A flurry of concerts will be relocated from London's new Wembley Stadium after constructers confirmed today (March 31) that the flagship U.K. venue will not meet its targets for completion. Performanc
A flurry of concerts will be relocated from London's new Wembley Stadium after constructers confirmed today (March 31) that the flagship U.K. venue will not meet its targets for completion. Performances by the Rolling Stones, Robbie Williams and Take That are among those that will be affected.
Multiplex, the Australian firm contracted to rebuild the stadium in east London, said it anticipates "substantial completion by the end of June" with key outstanding works to run up until the end of September. In order to meet legal safety standards, the venue will undergo tests for a further two months.
As a result of the latest setback, the stadium's owners have conceded that no major events will take place at the stadium for the remainder of this year.
The construction giant had originally planned to finish the project by March 2006 at a cost of £750 million ($1.3 billion). A prospective May opening was subsequently shelved and costs have spiraled.
Wembley Stadium CEO Michael Cunnah today said he shared "everyone's disappointment" on the news, which had been widely expected. "Their revised construction schedule leaves us with no other choice but to make this decision," he said.
The Rolling Stones' concerts, booked for August 20 and 22, will now take place on the same dates at Twickenham Stadium, also in London. Twickenham, widely regarded as the "home of English rugby" hosted a pair of sold out Rolling Stones shows in 2003, and a brace of U2 gigs last summer.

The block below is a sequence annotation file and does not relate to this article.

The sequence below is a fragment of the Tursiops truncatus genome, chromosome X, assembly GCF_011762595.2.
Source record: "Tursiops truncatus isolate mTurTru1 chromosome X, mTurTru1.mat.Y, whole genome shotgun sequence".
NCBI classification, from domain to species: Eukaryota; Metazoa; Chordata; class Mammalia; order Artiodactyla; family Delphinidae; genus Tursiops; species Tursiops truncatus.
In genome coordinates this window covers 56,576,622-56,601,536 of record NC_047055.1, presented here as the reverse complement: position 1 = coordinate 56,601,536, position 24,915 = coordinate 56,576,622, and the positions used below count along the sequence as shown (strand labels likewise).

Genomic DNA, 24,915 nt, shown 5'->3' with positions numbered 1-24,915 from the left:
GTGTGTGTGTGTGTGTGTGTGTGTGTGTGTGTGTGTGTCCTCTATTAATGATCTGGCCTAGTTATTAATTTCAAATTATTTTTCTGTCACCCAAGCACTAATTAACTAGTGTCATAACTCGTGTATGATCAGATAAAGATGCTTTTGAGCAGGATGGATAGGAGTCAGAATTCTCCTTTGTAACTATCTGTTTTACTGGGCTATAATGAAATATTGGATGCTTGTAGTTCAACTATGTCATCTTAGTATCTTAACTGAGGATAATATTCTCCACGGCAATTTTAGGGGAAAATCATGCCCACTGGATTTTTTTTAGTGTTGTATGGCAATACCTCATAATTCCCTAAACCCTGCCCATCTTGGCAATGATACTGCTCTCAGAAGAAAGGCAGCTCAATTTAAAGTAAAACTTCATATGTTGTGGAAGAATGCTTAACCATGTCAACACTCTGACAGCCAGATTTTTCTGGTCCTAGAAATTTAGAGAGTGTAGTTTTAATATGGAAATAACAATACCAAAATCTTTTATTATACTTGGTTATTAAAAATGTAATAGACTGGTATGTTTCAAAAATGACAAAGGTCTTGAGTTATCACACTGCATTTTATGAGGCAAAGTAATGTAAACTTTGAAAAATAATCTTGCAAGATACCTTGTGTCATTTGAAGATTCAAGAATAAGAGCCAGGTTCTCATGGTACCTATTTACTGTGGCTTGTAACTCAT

Meanwhile, promoters AEG Live today confirmed that the Bon Jovi tour dates planned for June 10 and 11 at Wembley Stadium will be moved to the Milton Kenyes Bowl, 88 km north east of London.
"Having closed the original Wembley Stadium, it would have been a fitting honor to open the new one," commented frontman Jon Bon Jovi in statement. "However, the most important element was always the live concerts themselves. So while the location may have changed, the celebration will remain the same."
Bon Jovi was the last rock concert to take place at the north London stadium in August 2000 before it closed and the process of gradual demolition began in September 2002.
The new 90,000-capacity stadium is being built on behalf of, and run by, Wembley National Stadium Ltd, a subsidiary of England's Football Association.
Construction on the site has been beset by problems. Recently, a 50 tonne steel roof rafter slipped, leading to the evacuation of 3,000 workers from the site for a day.
Drain and sewer problems, worker strikes and incremental weather has also contributed to delays. Multiplex has had to bear the brunt of the financial losses due to the over-run.